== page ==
A major concert tour requires rehearsal time, and with busy schedules, it was decided that it would make sense to bring Reidun and Inger-Kristine back to Seattle to prepare for the Norwegian tour. After so many trips back and forth, it feels like a family reunion for us all, and their return gives the group the opporunity to share the Christmas program on this side of the pond as well.
A free community concert is scheduled for Sunday, November 18, 3:30 p.m., at Ballard First Lutheran Church, as we close out the traditional Yulefest weekend. Joining in is Seattle Lilla Spelmanslag, who will have just completed a workshop in Nordic folk music with Horvei and Riber. Reservations are encouraged, with tickets available at Eventbrite.
Norway, here we come!
With a little less than a week to travel across the Atlantic and rest up a little, the Norway tour will kick off in Eidfjord in the beautiful Hardanger region of Hordaland County, with a mini-concert at the Eidfjord fjell og fjord hotell on Saturday, November 24. The next day, there will be an intimate house concert at Reidun’s home in Voss, following by a session in the recording studio on Monday. The week in Hardanger will finish off on Tuesday with concerts at a local school and a home for the elderly. These will not only be opportunties to share our musical offerings, but a chance to talk about the mission of Sister Cities to bring people from around the world together.
A gift to the people of Bergen
But perhaps the highlight of the Norway tour will be a free concert for the citizens of Bergen in the historic St. John Church, Johanneskirken, on Wednesday, November 28, at 7:30 p.m. Lord Mayor Marte Mjøs Persen, who we lovingly refer to as “Mayor Marte,” will be attendance to open the concert and welcome her constituents and guest artists from America.
A rich and varied program is planned for the concert, not only featuring traditional Norweigan Christmas music, but American music performed by the Seattle string quartet as well, including the composers Jessie Montgomery and John Adams.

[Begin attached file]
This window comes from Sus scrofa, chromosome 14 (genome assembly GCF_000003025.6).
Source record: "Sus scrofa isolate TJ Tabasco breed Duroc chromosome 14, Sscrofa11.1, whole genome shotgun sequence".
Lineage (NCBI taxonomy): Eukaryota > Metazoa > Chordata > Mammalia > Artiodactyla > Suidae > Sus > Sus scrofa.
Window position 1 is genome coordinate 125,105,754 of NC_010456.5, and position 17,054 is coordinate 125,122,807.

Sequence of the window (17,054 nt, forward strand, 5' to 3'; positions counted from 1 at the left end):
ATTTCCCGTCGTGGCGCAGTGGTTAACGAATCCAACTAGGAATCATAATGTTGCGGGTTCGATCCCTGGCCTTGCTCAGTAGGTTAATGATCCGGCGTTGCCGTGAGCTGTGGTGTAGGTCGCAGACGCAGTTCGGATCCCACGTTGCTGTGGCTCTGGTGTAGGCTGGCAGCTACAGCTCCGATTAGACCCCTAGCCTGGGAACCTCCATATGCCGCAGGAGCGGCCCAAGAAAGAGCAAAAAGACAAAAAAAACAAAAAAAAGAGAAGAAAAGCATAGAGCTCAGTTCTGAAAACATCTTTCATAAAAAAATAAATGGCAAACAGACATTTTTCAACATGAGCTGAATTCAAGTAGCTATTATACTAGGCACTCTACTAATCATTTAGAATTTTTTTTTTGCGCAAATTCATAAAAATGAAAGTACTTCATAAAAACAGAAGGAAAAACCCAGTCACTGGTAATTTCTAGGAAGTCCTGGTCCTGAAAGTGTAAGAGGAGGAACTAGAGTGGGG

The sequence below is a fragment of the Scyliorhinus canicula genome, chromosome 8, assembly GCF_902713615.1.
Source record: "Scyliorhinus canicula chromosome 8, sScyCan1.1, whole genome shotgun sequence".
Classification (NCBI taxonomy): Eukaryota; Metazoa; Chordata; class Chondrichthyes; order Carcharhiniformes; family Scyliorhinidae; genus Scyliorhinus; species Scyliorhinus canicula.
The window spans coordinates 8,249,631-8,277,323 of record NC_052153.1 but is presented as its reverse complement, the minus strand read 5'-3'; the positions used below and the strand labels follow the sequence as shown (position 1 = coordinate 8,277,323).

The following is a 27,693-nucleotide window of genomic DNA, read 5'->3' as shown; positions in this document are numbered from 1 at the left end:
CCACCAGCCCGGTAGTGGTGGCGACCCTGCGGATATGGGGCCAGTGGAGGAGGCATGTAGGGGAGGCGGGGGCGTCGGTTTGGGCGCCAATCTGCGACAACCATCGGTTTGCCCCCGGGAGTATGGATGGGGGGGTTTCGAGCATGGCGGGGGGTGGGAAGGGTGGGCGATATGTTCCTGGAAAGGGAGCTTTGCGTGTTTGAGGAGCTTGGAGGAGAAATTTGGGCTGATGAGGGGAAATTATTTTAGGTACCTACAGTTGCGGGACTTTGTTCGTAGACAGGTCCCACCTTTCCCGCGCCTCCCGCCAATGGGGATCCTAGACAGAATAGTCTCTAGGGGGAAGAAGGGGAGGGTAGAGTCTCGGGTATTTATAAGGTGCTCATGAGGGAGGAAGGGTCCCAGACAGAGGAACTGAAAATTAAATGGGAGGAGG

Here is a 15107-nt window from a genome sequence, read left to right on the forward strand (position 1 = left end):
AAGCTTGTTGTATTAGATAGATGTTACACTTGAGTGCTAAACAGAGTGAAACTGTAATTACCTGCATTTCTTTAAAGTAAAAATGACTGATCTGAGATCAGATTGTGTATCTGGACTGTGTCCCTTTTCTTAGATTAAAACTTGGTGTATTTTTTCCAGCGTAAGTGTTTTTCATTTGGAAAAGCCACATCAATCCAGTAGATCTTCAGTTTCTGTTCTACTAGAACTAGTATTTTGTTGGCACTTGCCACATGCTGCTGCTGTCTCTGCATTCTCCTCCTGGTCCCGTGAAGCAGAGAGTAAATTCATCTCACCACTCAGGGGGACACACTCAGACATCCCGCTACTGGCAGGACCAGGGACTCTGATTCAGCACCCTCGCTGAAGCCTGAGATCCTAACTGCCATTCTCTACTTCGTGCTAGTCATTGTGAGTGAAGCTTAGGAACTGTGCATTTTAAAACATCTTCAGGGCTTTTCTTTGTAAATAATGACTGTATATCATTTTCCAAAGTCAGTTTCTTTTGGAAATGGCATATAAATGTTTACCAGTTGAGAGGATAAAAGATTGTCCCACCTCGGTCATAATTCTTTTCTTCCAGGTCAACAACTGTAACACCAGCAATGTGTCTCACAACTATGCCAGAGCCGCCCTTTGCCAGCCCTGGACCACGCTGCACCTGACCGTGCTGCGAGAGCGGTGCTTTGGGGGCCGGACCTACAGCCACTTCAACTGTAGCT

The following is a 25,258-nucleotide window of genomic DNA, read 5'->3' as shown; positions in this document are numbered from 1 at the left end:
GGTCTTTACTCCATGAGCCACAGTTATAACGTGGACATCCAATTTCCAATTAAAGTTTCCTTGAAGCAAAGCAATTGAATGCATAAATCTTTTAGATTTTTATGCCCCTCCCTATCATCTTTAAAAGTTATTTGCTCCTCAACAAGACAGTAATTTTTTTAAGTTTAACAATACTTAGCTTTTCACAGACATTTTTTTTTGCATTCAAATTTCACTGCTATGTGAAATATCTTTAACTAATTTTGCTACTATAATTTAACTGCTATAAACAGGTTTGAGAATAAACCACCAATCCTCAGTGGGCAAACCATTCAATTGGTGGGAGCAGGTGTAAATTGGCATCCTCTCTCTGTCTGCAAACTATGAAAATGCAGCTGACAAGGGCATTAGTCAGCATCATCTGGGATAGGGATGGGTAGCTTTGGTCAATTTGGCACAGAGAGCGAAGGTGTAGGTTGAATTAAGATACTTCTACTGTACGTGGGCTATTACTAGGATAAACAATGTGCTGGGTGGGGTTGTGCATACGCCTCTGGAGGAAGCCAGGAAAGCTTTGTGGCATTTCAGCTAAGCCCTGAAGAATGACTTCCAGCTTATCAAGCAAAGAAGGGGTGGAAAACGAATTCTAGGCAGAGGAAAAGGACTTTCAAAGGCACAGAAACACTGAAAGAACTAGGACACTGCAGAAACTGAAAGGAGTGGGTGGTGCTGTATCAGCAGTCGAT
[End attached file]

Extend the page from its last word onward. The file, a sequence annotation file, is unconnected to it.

Over a month away, the concert was already sold out with 750 tickets reserved.
An emigrant experience
A trip to Bergen and Hordaland County would not be complete with a trip to the Emigrant Church at Sletta in Radøy, where the last concert is scheduled on the evening of Thursday, November 29. There the Seattle visitors will learn more about the history of the emigration from Norway at the open air museum with buildings from the American Midwest.
Making a difference
I have always maintained that the Seattle-Bergen Sister City Assocation may well be the most musical sister city group in the world, a claim that I am sure the upcoming tour will hold up. It could also be said that we are “the little engine that could,” a small organziation that puts on big programs with a high impact.
None of this is possible without the support of many committed volunteers, and both in Seattle and Norway, countless hours have gone into the planning of the 2018 concert tour. Most of this time is uncompensated and given out of an idealist commitment to our mission and a love for what we do.
There are also many real costs to producing an international concert tour, and this is where we ask our friends, family, and friends to help. We urge you to think about making a contribution to our GoFundMe campaign to help us defer our costs for the trip and the incredible programs that we have for Seattle and Bergen.
Can you think of any better cause than cultural exchange and international friendship? Please help us along this amazing journey as all our dreams come true. Together we can make a difference — we thank you for your support and wish you a joyous holiday season!
Lori Ann Reinhall, President, Seattle-Bergen Sister City Association
To donate to the 2018 Seattle-Bergen Norway tour, please visit www.gofundme/bergen-or-bust.
Learn more about the Seattle-Bergen Sister City Association at www.facebook.com/seattlebergensistercities.